Haines is hosting a regional Drama, Debate and Forensics competition this weekend with more than 50 students expected to attend. The event will feature acting and arguing on a variety of topics with the public encouraged to come and watch.
Teenagers can be challenging. How’s that for an understatement? But adolescents who take part in DDF are definitely a different breed. So says Amanda Randles, who has coached DDF for three years.
“It’s learning how to talk to people in certain ways, it’s learning how to get your message across,” said Randles. “Teenagers are teenagers they have so much to say and are so full of ideas and ready to change the world and they don’t always know how to communicate that.”
Randles says DDF offers an outlet for teens to express themselves and is a big confidence booster during those often-awkward years.
“This really teaches them how to argue a point effectively. I always joke with parents ‘you know, I’m making your lives much harder.’”
Fifty-four teens are taking part in the tournament this weekend, a steep drop from last year when the Haines competition saw 82 students and the year before that when there were 120.
“The budgets throughout the area have been cut,” Randles said. “Juneau has no travel budget at all, so the kids have to pay their own way. Juneau-Douglas used to have three coaches, now they have one. There are a bunch of big changes happening throughout our region. We’re doing great, our school district has totally supported us, which is awesome. But the other districts are having issues.”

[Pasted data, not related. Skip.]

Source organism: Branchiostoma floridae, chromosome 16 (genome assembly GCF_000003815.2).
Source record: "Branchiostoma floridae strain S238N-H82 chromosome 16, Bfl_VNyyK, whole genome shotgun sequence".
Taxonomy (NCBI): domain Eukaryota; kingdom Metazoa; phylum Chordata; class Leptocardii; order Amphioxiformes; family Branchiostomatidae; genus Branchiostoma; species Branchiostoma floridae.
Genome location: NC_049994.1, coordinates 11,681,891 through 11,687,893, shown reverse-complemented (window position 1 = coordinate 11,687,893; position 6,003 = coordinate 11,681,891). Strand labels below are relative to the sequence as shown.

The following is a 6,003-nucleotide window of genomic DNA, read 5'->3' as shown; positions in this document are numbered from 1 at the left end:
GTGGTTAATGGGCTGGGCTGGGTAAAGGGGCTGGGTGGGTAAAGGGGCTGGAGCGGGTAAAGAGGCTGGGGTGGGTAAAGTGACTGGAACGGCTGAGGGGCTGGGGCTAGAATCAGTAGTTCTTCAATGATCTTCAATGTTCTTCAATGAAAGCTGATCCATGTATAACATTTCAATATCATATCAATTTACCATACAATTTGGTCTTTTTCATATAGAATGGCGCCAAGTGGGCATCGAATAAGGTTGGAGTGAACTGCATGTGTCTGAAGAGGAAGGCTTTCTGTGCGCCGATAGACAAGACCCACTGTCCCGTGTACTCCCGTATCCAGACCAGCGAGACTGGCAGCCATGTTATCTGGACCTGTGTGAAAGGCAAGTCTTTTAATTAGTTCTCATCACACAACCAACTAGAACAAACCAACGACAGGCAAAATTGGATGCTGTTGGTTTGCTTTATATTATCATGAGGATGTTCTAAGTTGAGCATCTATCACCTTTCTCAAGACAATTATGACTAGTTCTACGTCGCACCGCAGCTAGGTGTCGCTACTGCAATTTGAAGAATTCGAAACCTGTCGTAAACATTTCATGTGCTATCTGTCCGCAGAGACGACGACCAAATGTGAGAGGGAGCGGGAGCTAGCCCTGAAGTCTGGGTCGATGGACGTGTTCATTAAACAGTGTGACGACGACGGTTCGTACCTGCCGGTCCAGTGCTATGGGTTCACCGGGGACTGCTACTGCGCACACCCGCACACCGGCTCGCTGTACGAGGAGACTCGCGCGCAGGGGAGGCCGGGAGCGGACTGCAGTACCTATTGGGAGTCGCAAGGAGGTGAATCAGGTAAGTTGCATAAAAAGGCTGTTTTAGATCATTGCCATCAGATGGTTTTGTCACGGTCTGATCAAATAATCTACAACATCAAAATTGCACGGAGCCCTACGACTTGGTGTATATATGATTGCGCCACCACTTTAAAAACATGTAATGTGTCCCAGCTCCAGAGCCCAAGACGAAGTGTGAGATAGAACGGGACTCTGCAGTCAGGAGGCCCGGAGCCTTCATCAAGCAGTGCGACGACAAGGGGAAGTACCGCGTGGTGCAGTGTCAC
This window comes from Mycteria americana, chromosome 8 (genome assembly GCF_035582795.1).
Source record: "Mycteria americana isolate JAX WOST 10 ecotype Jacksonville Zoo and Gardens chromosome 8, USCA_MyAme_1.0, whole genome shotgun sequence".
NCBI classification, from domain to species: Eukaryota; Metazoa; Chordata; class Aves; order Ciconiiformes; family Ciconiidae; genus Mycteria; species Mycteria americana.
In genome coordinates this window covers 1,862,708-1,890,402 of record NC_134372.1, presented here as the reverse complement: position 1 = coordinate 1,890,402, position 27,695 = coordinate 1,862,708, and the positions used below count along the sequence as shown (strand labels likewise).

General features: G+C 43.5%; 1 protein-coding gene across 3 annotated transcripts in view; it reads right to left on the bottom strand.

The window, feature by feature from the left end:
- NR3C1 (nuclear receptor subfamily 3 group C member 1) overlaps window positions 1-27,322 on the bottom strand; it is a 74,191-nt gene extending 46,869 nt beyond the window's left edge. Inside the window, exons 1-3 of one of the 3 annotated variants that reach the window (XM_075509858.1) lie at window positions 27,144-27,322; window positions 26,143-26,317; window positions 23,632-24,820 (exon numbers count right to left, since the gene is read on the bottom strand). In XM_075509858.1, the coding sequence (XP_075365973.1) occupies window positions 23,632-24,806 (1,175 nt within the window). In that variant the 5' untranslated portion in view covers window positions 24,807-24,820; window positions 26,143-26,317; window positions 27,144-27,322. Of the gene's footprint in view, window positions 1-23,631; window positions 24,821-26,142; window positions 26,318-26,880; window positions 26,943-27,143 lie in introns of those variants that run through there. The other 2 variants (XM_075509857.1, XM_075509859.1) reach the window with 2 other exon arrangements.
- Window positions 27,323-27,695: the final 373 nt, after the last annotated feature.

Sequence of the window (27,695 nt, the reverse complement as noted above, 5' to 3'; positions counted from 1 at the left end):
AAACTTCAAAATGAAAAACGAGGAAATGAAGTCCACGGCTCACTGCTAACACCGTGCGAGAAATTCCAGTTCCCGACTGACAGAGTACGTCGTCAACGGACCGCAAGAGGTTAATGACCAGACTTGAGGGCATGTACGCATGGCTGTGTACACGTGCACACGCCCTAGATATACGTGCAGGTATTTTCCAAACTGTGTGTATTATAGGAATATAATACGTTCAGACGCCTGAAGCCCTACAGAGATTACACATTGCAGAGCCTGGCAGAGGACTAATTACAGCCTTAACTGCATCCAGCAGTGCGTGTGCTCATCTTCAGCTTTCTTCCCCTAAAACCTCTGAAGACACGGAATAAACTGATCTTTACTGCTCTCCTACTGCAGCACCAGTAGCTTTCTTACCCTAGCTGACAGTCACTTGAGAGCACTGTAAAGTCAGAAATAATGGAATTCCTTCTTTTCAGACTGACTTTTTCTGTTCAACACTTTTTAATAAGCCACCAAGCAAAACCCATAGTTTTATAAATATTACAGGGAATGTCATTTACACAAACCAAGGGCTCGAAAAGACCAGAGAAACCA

Sitka and Wrangell are not making the trip the Haines but Skagway will compete for the first time in a few years.
“That’s new. [Skagway] used to have a DDF program and didn’t for many years and started up again this year,” Randles said. “And what I love is that it’s being coached by one of their champs from Skagway School.”
The debate topic at the weekend competition is the Syrian refugee situation and whether countries should put the refugees’ needs above their own. Students will argue for or against, but they don’t know which until moments before they walk on stage. That means they have to be well-versed in both the pros and cons. It’s not easy, but Randles says, it makes these students effective competitors.
“In putting together arguments on both sides, they have to guess and see what the other teams are going to throw at them so they can respond to that.”
Randles says the Haines squad is good. They might be a little stronger in the drama department, but overall, they’re a force to be reckoned with on stage.
The public is encouraged to attend the events which start Friday afternoon at 4 p.m. at the Haines School. The competition runs all day Saturday with the finals and awards slated for later in the afternoon.